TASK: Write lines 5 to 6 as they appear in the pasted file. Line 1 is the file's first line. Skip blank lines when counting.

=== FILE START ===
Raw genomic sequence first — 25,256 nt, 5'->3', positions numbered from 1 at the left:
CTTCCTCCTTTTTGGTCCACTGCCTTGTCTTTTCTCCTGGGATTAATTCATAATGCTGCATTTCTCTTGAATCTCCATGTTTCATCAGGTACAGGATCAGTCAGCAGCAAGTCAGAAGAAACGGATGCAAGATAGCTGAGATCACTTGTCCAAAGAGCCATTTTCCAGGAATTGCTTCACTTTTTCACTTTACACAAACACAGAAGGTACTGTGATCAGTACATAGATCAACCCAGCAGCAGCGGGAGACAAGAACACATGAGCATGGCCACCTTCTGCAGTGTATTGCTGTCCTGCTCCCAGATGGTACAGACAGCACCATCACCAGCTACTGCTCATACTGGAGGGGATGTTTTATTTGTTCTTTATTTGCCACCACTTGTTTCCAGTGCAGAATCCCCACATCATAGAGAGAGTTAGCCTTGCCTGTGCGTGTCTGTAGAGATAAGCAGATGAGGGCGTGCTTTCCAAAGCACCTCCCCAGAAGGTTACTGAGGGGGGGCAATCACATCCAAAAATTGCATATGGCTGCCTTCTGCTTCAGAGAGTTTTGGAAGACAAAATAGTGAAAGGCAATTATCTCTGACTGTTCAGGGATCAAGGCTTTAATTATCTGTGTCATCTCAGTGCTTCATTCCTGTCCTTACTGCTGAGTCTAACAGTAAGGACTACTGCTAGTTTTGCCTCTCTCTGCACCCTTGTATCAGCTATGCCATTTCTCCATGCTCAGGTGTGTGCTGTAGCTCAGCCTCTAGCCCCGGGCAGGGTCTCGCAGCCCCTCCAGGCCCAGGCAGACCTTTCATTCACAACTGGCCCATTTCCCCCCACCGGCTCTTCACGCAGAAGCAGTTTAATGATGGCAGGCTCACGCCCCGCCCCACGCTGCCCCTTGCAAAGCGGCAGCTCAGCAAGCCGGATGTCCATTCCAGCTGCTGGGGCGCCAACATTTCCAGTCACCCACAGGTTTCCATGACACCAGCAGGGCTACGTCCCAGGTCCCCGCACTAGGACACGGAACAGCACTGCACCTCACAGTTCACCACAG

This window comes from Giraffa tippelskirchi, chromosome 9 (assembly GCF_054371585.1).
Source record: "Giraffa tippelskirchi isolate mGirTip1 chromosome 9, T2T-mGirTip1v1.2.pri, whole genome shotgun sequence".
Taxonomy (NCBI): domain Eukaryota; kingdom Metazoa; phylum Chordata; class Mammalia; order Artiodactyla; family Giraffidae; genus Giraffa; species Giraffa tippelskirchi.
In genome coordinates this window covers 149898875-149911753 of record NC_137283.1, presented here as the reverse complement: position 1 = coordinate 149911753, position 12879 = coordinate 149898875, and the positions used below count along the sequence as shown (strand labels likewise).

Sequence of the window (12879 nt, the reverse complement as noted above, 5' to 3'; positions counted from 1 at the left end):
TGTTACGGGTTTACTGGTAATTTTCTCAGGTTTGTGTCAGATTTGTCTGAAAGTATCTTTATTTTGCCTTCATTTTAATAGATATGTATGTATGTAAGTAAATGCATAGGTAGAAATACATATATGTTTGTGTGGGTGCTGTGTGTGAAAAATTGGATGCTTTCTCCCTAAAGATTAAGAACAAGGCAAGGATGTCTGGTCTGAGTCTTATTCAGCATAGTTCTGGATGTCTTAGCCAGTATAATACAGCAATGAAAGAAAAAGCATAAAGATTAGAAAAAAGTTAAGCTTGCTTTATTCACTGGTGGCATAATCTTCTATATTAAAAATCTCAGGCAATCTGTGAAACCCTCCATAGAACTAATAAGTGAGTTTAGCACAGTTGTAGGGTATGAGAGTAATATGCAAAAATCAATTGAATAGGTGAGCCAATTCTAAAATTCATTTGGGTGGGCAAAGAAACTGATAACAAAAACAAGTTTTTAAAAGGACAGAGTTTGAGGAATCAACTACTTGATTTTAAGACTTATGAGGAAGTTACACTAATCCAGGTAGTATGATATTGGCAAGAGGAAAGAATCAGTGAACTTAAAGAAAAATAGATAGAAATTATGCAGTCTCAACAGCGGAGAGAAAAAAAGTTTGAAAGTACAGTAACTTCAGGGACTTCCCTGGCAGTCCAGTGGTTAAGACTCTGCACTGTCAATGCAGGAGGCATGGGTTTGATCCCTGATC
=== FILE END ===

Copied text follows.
Taxonomy (NCBI): domain Eukaryota; kingdom Metazoa; phylum Chordata; class Mammalia; order Artiodactyla; family Giraffidae; genus Giraffa; species Giraffa tippelskirchi.
In genome coordinates this window covers 149898875-149911753 of record NC_137283.1, presented here as the reverse complement: position 1 = coordinate 149911753, position 12879 = coordinate 149898875, and the positions used below count along the sequence as shown (strand labels likewise).